Russell's Reserve K&L Exclusive Single Barrel #17 Kentucky Bourbon $59.99 - Barrel #17 is the superstar choice for me, although both 15 and 18 have their own merit. I can't promise that everyone will be as enamored as I am. That kiss of candied sweetness, balanced beautifully by a second wave of spice and vivaciousness is just pure heaven. The woodier notes come towards the back, but quit just before they turn bitter or overpowering. They took this baby out of the barrel at JUST the right moment. Any longer, and it's too much. Any less time, and we're not getting the same level of richness. One bad-ass bottle.

Russell's Reserve K&L Exclusive Single Barrel #18 Kentucky Bourbon $59.99 -Barrel #18 is also the most powerful of the three, so those in search of big, bold flavor should go with this bottle. You still get the sweet caramel corn notes that scream Wild Turkey, but there's definitely more of a rye note on the finish. A great contrast to the other two casks, but only for those who like intensity. It's more in the Willett style and that's definitely a good thing.

-David Driscoll


Germain-Robin O&R Now in Stock

The wait is over! I know many of you placed your pre-orders a week or so ago, butfor those of you who have been holding back until these bottles were in stocknow is your time. Yesterday, I popped one of the Small Blend #3 bottles for the staff to taste. I wouldn't be able to open everything from the incredible Old & Rare portfolio (and not everyone has the time to drive three hours north to Ukiah), but at least I could give my co-workers an idea of what we were dealing with here. Right after I left yesterday evening, while I was driving up 280 North listening to the Giants unload on the Royals, I received this text from my colleague Joel:


 When I got to the store today people were freaking out. "Holy _____!!!" said our Aussie/NZ wine buyer Ryan Woodhouse. "I don't think I even have words to describe how good that brandy is. The best part is that you can taste each of the listed components in the blend, and understand exactly why they married them in those proportions."

That was a pretty good way of describing it, in my opinion.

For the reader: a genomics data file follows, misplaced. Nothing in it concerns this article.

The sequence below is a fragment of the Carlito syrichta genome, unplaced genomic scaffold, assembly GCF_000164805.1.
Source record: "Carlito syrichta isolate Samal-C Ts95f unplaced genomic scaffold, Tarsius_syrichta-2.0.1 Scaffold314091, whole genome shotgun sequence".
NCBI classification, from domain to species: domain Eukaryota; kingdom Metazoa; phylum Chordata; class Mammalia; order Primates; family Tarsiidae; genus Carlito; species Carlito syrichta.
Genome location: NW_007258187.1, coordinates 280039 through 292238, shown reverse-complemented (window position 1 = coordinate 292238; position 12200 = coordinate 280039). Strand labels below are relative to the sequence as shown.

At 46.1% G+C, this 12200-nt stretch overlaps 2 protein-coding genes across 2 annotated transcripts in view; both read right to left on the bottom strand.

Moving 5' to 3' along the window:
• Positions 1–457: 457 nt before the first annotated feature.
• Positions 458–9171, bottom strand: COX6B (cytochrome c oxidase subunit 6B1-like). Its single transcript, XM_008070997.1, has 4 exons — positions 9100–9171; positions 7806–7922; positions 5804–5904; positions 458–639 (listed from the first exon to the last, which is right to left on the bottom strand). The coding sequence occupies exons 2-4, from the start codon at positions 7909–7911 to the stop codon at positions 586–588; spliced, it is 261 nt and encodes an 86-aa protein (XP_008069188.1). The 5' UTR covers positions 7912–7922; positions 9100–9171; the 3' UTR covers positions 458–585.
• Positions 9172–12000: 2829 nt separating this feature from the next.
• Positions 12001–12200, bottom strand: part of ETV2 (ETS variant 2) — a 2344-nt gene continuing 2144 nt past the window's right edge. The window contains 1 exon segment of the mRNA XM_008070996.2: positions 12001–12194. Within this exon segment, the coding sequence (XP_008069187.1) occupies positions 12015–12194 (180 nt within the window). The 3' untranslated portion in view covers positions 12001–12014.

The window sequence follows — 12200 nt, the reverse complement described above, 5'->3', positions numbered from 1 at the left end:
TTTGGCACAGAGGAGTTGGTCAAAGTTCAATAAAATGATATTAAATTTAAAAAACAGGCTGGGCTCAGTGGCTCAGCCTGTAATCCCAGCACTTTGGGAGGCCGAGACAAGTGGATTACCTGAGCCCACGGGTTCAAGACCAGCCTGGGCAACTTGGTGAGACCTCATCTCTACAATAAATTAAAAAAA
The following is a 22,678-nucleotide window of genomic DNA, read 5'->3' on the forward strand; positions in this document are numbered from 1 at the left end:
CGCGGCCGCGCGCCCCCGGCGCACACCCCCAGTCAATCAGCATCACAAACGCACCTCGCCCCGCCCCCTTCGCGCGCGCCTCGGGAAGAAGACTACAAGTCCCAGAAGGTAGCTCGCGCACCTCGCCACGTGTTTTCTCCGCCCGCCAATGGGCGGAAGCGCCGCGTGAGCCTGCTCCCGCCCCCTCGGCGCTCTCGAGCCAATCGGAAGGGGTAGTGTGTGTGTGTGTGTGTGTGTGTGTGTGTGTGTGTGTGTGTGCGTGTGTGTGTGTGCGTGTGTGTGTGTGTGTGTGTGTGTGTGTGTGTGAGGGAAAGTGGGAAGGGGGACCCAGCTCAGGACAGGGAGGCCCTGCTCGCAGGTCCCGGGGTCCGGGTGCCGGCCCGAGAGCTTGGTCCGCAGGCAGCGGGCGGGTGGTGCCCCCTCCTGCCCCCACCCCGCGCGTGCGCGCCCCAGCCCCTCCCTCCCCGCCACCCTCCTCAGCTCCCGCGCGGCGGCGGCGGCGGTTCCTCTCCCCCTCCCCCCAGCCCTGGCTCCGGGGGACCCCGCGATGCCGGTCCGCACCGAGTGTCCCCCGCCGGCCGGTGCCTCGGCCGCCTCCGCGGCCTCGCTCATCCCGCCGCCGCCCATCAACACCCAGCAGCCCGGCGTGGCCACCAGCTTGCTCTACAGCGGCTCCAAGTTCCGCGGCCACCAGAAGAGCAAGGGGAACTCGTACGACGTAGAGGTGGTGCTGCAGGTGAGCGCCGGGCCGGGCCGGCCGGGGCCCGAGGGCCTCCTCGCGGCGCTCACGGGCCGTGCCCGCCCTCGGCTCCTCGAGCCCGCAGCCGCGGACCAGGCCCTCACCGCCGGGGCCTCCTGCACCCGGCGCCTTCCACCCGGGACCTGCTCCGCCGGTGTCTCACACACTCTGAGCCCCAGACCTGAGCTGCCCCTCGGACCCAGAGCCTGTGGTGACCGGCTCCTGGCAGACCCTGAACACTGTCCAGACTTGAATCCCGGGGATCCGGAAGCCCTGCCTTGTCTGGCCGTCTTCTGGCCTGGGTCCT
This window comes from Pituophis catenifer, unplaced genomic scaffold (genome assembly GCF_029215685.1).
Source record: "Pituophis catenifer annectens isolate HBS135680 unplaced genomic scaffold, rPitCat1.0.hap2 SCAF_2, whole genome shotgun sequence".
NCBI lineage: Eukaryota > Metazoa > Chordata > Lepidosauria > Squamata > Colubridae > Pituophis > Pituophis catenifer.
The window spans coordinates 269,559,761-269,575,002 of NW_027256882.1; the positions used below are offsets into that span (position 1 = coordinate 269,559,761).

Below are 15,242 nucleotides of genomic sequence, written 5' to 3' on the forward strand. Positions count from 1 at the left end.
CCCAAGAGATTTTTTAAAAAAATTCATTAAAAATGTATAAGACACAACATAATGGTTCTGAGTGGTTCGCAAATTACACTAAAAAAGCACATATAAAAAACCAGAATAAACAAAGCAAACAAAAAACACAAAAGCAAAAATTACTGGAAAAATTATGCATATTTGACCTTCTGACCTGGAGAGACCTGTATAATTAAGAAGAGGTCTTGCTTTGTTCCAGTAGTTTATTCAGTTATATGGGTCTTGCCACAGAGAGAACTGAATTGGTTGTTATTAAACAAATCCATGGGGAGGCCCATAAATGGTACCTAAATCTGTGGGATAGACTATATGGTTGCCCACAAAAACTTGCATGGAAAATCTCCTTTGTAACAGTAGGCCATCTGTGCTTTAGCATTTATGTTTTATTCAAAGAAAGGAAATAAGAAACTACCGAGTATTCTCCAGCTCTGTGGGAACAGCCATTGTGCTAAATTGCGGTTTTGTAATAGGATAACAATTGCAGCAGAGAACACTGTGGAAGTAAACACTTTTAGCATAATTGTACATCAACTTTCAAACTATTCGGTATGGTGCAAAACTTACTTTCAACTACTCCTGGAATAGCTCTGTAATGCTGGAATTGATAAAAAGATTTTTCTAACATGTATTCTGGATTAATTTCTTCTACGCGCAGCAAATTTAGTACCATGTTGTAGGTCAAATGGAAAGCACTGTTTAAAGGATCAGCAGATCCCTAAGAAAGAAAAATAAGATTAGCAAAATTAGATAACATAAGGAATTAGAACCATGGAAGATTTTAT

In any case, I could list all my notes again, post links to the bottles, and give you quotations from every staff member, but I won't. Instead, I'm going to send you to the man himselfAnsley Coalewho is busy uploading videos that describe each of the O&R selections in fine fashion.

Check out the site here. It's much more compelling than anything I could write or say. The video links are under the descriptions for each individual expression.

-David Driscoll


Corti Brothers Exquisite Whiskey

Here I was thinking no one knew anything about this Corti Brothers project but me and a few guys in Sacramento. Yet, I woke up this morning to find my friend SKU had reviewed the exact same whiskey! That lead to a funny email exchange of "Wow! You too?" In any case, I've linked his review. Both of us have pretty much the exact same impression: the whiskey is very good, but hardly recognizable as Bourbon. In fact, when I let my colleague Joel taste it yesterday, he said, "That's the best American single malt I've ever had! Even better than Cut Spike!"

"It's actually Bourbon," I replied.

"No, I mean the sherry-aged one I just tasted," he answered.

"That's the one. It's Bourbon aged in sweet wine casks," I stated again.

He grabbed the bottle with a puzzled look on his face and stared confusedly at the label.

There are two sizes: 750ml and 375ml. We have way more of the latter. While the larger size is obviously the better deal, this is quite a rich whiskey so it may not be something you need a whole bottle of.

Here are my notes:

Corti Brothers 7 Year Old Exquisite Whiskey 375ml $29.99 - half bottle size.

Corti Brothers 7 Year Old Exquisite Whiskey 750ml $49.99 - Those looking for Bourbon flavor will want to look elsewhere, as the sweetness of the Mission Del Sol wine is the star of the show. I never in a million years would have guessed wine-enhanced Bourbon. The nose is all molasses and brown sugar, but the spiciness of the Bourbon keeps the palate from being anywhere near as sweet. Rich, however, it is. Big tawny Port flavor with a dash of dried herbs. The finish is all Bruichladdich circa 2007, back when they were releasing those big, oily whiskies finished in red wine casks. There's that earthy, vinous character on the back end. Knowing that it is indeed Bourbon, however, and not single malt, you can taste the oak and the clear Bourbon profile for about two seconds on the initial sip, but moments after that it gets buried by a gigantic wave of Amador County Mission Del Sol. Easily the most exciting and unique whiskey I've tasted this year. And one of the few moments in recent memoryif not the only momentwhere I've looked at the price and said, "That's it?!"

Must have. Buy two or three.

-David Driscoll


Our Friends In Sacramento (CA Pioneers - Part III)